It's the "never-married penalty," suggest University of California researchers Robert M. Kaplan, Ph.D., and Richard G. Kronick, Ph.D., in the August issue of the Journal of Epidemiology and Community Health.
Kaplan and Kronick extracted data from two sources: a 1989 national health interview survey, and the 1997 U.S. national death index. They had sufficient data to analyze information on more than 80,000 Americans.
Their main findings:
"The risks of being never married ... rival the risks of having increased blood pressure or high cholesterol," Kaplan and Kronick conclude.
The researchers found that never-married people, compared with their married peers, are:
Social Isolation to Blame?
What's going on? Kaplan and Kronick suggest that people who never marry are isolated from other people. People who are divorced or widowed, they say, are more likely than the never-married to have children or other family relationships that offer social support.
"Accumulated evidence suggests that social isolation increases the risk of premature death," they note. "Marriage is a rough proxy for social connectedness."
The data strongly argue against other explanations. For example, it wasn't true that people with poorer health tended to be unmarried. In fact, the never-married penalty was strongest among people who said they were in excellent health. Moreover, never-married people reported better health habits than married people.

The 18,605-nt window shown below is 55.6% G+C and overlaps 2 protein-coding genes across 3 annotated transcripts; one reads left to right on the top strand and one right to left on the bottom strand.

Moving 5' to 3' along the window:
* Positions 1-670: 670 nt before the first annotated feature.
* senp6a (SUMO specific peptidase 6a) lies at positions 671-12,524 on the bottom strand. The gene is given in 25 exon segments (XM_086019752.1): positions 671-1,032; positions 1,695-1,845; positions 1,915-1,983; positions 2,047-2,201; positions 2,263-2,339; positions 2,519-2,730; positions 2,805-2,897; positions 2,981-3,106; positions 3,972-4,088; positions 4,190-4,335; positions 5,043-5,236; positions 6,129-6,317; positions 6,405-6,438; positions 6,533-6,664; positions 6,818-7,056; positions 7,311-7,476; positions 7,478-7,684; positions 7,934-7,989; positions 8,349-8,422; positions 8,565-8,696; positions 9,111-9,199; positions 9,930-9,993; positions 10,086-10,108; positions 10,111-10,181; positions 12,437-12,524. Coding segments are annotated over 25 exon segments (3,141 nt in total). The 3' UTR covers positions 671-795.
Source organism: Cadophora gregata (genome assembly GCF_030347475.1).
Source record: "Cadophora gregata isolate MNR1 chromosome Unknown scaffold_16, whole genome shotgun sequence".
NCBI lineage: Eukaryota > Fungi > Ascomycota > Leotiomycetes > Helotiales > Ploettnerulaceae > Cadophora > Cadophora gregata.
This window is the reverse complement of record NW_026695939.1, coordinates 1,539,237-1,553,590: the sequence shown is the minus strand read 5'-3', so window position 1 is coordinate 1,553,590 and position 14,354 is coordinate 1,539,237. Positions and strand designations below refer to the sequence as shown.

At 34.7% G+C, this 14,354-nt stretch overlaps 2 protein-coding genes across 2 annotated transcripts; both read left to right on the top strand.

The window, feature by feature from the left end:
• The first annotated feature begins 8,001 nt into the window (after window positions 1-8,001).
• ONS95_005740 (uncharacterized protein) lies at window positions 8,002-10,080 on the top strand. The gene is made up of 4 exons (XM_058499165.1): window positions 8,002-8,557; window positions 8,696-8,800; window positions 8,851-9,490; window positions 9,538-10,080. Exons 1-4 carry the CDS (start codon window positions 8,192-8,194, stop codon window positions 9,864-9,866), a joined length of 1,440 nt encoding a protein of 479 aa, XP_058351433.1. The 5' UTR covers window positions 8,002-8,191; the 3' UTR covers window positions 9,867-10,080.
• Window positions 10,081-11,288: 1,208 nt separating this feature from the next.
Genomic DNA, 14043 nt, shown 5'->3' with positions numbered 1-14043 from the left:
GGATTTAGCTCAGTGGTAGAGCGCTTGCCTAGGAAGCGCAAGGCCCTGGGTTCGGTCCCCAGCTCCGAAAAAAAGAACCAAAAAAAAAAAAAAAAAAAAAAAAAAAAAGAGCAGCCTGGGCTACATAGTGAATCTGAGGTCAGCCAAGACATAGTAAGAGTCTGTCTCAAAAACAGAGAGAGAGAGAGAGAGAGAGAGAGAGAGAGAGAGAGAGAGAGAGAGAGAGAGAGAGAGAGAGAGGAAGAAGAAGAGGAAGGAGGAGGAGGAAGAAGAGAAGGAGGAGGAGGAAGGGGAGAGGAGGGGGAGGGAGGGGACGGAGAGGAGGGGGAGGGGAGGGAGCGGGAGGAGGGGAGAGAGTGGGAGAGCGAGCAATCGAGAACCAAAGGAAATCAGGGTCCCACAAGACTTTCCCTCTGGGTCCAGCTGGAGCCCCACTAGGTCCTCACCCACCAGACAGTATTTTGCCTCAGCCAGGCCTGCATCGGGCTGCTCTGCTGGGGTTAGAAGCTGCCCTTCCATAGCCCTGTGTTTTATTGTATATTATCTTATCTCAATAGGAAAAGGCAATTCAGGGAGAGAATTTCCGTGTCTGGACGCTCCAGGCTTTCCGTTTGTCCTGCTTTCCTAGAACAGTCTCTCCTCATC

There are some drawbacks to the study. The researchers excluded people who were unmarried but living together. And the survey questions did not ascertain a person's sexual preference. Given the study period — 1989 to 1997 — a disproportionate number of deaths due to AIDS may have affected young men in the never-married group.
SOURCES: Kaplan, R.M. and Kronick, R.G. Journal of Epidemiology and Community Health, August 2006; vol 60: pp 760-765.
By Daniel J. DeNoon. Reviewed by Louise Chang, M.D. © 2006, WebMD Inc. All rights reserved